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K-3 Science Projects

Stampendous K-3 Science Projects

By: Cathy Scolnick

Stamping images with rubber stamps is great fun for students. Because the image itself is already complete, children with little fine motor skill will feel successful in completing a project that has the polished look of some of their contemporaries projects. Children can customize their creations by using colored pencils to fill in the stamped images. Another option is to use washable markers to color directly onto the stamp itself. Children as young as four can be successful with this technique.


Waterless Aquarium

Materials: 2 paper plates per child, rubber stamps of sea life, stamp pads or washable markers, moist cleaning cloth, tape, scissors, blue plastic wrap (available at major retail chains or grocery stores), plain paper, and Easter grass.

1.Have the students stamp images on one of their paper plates and some images on the plain sheet of paper.
2.Cut out the images on the sheet of paper. Using a small piece of tape, wrap the tape sticky side out around your finger, creating a sticky cylinder. Place the cylinder o the paper plate and then pace your cutout image on top of it. Your fish will float off the plate, giving it a 3D effect.
3.Place a small amount of Easter grass on top of the plate, so the fish seem to be swimming behind and through the grass.
4.Tear off a piece of plastic wrap large enough to cover the entire plate, wrap it over the plate, taping the excess on the back.
5.Using the second paper plate, fold it in half and cut around the indentation of the plate. Lay the paper plate upside down on top of the wrapped plate and tape at the edges. You now have a "porthole" through which to view the ocean!

Book Links:
"Big Al" by Andrew Clements, "Swimmy" by Leo Lionni, "A Million Fish--More or Less" by Patricia McKissack, "If You Were a Fish" by S.J. Calder, "Louis the Fish" by Arthur Yorinks, "My Very Own Octopus" by Bernard Most, "Old Turtle" by Douglas Wood, "A House for Hermit Crab" by Eric Carle, "How to Hide an Octopus & Other Sea Creatures" by Ruth Heller, "Life in the Coral Reef" by Bobbie Kalman, "Life in the Sea: by Marie Ruis, "Follow Me!" by Bethany Roberts.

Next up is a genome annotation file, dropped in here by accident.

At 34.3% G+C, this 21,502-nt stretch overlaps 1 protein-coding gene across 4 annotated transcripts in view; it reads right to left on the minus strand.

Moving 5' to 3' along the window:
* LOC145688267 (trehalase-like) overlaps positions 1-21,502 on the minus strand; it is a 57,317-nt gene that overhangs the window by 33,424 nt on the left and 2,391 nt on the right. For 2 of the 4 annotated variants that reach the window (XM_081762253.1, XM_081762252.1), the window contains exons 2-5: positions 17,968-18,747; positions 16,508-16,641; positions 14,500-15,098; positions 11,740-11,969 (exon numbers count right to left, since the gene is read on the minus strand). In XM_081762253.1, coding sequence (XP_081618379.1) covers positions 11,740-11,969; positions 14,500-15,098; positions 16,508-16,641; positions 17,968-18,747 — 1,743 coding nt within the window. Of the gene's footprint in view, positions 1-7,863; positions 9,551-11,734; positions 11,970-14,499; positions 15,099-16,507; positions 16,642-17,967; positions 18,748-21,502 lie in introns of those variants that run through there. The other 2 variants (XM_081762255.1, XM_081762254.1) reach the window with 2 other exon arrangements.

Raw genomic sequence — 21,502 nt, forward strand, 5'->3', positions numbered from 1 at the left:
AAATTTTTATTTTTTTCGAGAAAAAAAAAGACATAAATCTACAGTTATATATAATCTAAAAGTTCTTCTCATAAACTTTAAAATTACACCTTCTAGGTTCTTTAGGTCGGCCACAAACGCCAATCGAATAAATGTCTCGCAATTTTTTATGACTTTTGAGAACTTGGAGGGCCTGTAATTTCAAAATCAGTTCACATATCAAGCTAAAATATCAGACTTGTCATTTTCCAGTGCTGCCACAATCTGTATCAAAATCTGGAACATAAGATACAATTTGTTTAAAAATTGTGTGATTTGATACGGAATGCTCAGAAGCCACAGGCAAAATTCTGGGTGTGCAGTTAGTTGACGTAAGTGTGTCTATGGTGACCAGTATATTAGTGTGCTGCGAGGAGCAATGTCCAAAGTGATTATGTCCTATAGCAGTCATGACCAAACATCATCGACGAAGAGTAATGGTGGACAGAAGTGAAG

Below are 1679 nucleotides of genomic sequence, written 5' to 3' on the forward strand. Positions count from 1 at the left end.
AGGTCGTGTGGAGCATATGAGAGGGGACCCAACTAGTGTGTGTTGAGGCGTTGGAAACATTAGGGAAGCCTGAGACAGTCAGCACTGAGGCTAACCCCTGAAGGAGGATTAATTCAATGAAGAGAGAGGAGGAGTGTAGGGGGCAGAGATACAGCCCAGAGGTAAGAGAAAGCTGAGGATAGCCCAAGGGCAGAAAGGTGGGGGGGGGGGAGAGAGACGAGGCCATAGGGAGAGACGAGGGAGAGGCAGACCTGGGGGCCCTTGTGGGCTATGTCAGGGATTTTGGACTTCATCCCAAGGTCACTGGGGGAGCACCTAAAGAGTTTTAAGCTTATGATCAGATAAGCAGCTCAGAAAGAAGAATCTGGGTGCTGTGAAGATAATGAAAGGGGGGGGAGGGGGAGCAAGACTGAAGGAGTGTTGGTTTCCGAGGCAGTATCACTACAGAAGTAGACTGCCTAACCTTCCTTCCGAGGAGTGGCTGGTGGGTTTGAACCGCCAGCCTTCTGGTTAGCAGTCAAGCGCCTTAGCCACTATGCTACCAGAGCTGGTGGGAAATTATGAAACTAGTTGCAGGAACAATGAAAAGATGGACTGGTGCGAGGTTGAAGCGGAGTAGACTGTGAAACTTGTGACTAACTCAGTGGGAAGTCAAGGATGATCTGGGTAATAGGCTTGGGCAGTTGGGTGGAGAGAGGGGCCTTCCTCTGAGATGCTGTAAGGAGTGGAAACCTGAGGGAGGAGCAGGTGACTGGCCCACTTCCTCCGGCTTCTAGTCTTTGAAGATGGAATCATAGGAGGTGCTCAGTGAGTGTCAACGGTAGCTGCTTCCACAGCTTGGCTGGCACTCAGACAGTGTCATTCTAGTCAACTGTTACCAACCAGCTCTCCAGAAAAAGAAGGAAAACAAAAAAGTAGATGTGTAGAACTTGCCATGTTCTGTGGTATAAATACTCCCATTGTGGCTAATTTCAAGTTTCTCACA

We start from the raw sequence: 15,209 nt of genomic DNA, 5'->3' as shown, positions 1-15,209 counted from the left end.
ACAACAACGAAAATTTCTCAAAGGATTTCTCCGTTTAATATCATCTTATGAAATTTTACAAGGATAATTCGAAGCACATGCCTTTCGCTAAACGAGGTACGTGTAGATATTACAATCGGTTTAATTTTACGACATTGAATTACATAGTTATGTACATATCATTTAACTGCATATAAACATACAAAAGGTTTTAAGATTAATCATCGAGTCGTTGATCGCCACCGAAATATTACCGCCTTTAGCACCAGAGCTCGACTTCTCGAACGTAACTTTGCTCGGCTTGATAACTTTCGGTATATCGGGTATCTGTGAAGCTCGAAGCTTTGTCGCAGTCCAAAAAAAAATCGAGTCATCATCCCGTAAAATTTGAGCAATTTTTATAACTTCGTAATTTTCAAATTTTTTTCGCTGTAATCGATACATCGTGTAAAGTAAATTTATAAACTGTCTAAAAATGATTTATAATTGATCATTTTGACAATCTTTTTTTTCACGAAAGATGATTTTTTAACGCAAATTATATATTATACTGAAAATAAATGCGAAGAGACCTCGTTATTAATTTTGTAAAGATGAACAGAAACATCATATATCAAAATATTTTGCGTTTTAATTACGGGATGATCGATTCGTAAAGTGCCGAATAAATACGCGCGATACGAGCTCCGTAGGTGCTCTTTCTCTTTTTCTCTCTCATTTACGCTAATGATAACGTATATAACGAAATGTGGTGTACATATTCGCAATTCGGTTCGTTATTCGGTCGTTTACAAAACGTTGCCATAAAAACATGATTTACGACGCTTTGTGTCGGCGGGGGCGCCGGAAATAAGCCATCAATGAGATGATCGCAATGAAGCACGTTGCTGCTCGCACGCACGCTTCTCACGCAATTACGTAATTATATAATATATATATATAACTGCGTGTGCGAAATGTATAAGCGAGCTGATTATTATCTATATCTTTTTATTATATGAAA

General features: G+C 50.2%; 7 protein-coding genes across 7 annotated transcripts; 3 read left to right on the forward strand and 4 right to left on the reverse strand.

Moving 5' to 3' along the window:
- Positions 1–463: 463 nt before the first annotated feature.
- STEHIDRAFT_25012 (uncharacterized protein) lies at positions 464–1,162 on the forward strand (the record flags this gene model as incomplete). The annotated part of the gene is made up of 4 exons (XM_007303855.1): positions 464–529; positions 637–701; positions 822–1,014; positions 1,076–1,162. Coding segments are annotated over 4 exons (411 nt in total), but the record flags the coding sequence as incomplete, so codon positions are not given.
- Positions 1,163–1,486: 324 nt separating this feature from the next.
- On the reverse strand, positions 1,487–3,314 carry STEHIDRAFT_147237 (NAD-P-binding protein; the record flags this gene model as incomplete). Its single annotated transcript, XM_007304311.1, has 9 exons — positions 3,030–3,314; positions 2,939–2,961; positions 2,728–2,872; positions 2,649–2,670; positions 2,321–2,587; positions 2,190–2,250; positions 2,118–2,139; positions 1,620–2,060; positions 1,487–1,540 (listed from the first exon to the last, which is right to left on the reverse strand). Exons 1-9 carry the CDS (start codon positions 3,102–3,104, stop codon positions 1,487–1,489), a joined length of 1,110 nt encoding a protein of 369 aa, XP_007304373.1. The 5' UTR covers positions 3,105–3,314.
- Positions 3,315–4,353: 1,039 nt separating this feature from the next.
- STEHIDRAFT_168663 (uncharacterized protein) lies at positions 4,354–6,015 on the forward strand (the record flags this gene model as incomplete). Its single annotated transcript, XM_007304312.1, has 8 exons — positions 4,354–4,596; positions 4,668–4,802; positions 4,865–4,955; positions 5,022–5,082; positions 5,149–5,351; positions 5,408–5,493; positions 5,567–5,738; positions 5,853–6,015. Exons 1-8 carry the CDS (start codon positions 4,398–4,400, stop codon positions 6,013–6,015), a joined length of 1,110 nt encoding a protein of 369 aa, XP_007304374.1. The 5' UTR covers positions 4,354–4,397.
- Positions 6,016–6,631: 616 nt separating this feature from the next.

Thinking Skills:
1.If you were to create your own undersea ecosystem, what would you put in it? What would you leave out? 2.How is life in the sea similar to life in your class fish tank? 3.The sea gives us many things including fish and plants for food. What can we give back to the sea?



Weather Charting

Materials: Blank graphs, daily weather forecast, rubber stamps of weather, stamp pad, moist cleaning cloth.

1.This project involves three students each day: student of the day today (#1), student of the day tomorrow (#2) and student of the day after that (#3).
2.Each morning student #1 goes to the stamp box and selects the stamp (or stamps) that reflect the current weather and stamps the daily chart. Student #2 stamps the weather she/he predicts will occur tomorrow, and student #3 stamps the forecast made by the local weather forecaster (newspaper, radio, or TV, whichever you decide is easiest to track).
3.At the end of the month, tabulate the student predictions versus the professional predictions. Tabulate the results--you might be surprised!

Book Links:
"The Cloud Book" by Tomie dePaola, "What Will the Weather Be?" by Lynda DeWitt, "Weather Words and What They Mean" by Gail Gibbons, "Weather" by the National Geographic Society, "The Storm Book" by Charlotte Zolotow, "Sun, Snow, Stars, Sky" by Catherine Anholt.

Thinking Skills:
1.What kinds of weather do you like best? Why?
2.Is it important to go outside to play in all kinds of weather? Why?
3.What role do the seasons have with weather?